Fixing Underused Races


Homebrew and House Rules

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Pathfinder Lost Omens Subscriber
SilvercatMoonpaw wrote:
Bandw2 wrote:
I can't be the only guy who thinks races should just be thematic am I?
I'm almost there with you: I still think certain traits that are too obvious to rationalize into abstraction should still have some mechanics attached to them. Flight, for instance. But if you take extremes like that out I'm basically there.

eh just make a generic feat for various racial abilities, and then anyone can get them and they all have some stamp saying flavor how you want it.


Dustyboy wrote:


{. . .}
Halfling: Sorry but Halflings are actually one of the coolest races in the game on paper, but then you're playing as a short human. And we all think of leprechauns or hobbits when we play halflings don't we? And what the hell is a ling?(I kid)

(Bolding mine)

If you go to the right parts of the Dark Tapestry, you will find THIS ANSWER. Be very, very afraid . . . .


Pathfinder Lost Omens Subscriber
UnArcaneElection wrote:
Dustyboy wrote:


{. . .}
Halfling: Sorry but Halflings are actually one of the coolest races in the game on paper, but then you're playing as a short human. And we all think of leprechauns or hobbits when we play halflings don't we? And what the hell is a ling?(I kid)

(Bolding mine)

If you go to the right parts of the Dark Tapestry, you will find THIS ANSWER. Be very, very afraid . . . .

I prefer tyranids but I see your point. synthesist summoner halflings here i come.


without out halflings, my barbarian wouldn't have a ready supply of body bludgeon fodder around and would be stuck fighting goblins, just to make use of that ability!

halflings are useful!


I have had many humans and elves through the years. However, the other racial congress have always been wide because I allowed non-standard races in every campaign when the trace could reasonably or is it present. I've had three Minotaurs, 3-4 Kobolds, some half-elves amd half-orcs here and there, Dragonkind, Tieflings, 2 Goblins, and one or two dwarves. The most recent campaign is very diverse, but no PCs are Dwarves, Gnomes, or Halflings (other player plans tip play a Halfling next though).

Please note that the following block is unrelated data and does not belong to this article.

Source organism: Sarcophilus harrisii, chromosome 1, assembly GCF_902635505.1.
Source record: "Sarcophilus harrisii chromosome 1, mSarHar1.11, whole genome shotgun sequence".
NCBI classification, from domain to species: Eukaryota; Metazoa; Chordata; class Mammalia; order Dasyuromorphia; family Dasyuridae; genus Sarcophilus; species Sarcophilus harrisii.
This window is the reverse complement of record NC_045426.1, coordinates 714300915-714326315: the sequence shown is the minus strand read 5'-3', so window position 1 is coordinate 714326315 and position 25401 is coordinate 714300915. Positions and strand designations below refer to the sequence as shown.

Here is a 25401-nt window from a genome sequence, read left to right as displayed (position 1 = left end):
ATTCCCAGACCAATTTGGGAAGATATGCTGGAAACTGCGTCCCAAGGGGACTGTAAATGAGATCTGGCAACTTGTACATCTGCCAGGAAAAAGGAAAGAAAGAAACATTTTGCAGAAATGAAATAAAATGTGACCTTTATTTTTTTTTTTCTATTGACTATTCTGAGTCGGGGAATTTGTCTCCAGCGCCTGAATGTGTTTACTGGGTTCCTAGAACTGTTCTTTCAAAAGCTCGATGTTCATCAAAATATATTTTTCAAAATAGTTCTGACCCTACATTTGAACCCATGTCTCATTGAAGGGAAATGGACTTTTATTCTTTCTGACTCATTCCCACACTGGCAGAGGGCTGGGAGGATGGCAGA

I hadn't noticed it but most players do not gravitate to those three races in my games.


I can tell you from gming experience that - what is "standard' or 'underused' varies greatly from table to table.


I know for me, making a new character is having a concept and then seeing if I can make it workcrunch wise. Some people work the reverse way. If you leave these races as is, they seem pretty ordinary. Changing assumptions about the race to for your campaign world can make underused options attractive by making them novel/new.

My current campaign setting has Halflings as ancient Mongolian type nomads that are one of the slaver cultures left on the continent. Gnomes live in a country with a history of kings worshipped as divinities and mummification, but now is been a totalitarian Lawful Good country with secret police and laws to convert or jail or exile people who are Evil or Chaotic. Those who can't be converted are turned to stone or reincarnated to prevent their souls to taken by evil outsiders in the afterlife. The Dwarves, once the ancient founders of civilization, before their fall 10000+ years ago, are now behind technologically because they cling to traditional thought and philosophy and instead of scientific research per see focus on finding lost Dwarven knowledge instead of reinventing the wheel, so to speak, or adopting foreign cultural ways, except for Kobolds, who are respected by Dwarves and are seen as the true heirs of Dwarven culture.

You can also change simple stuff in a non -crunch way to blow someone's mind. For instance what if you add a distinct gender to Gnomes/Dwarves/Halflings?


Also, jus say they are very rare. Suddenly, people will crop up wanting to play them.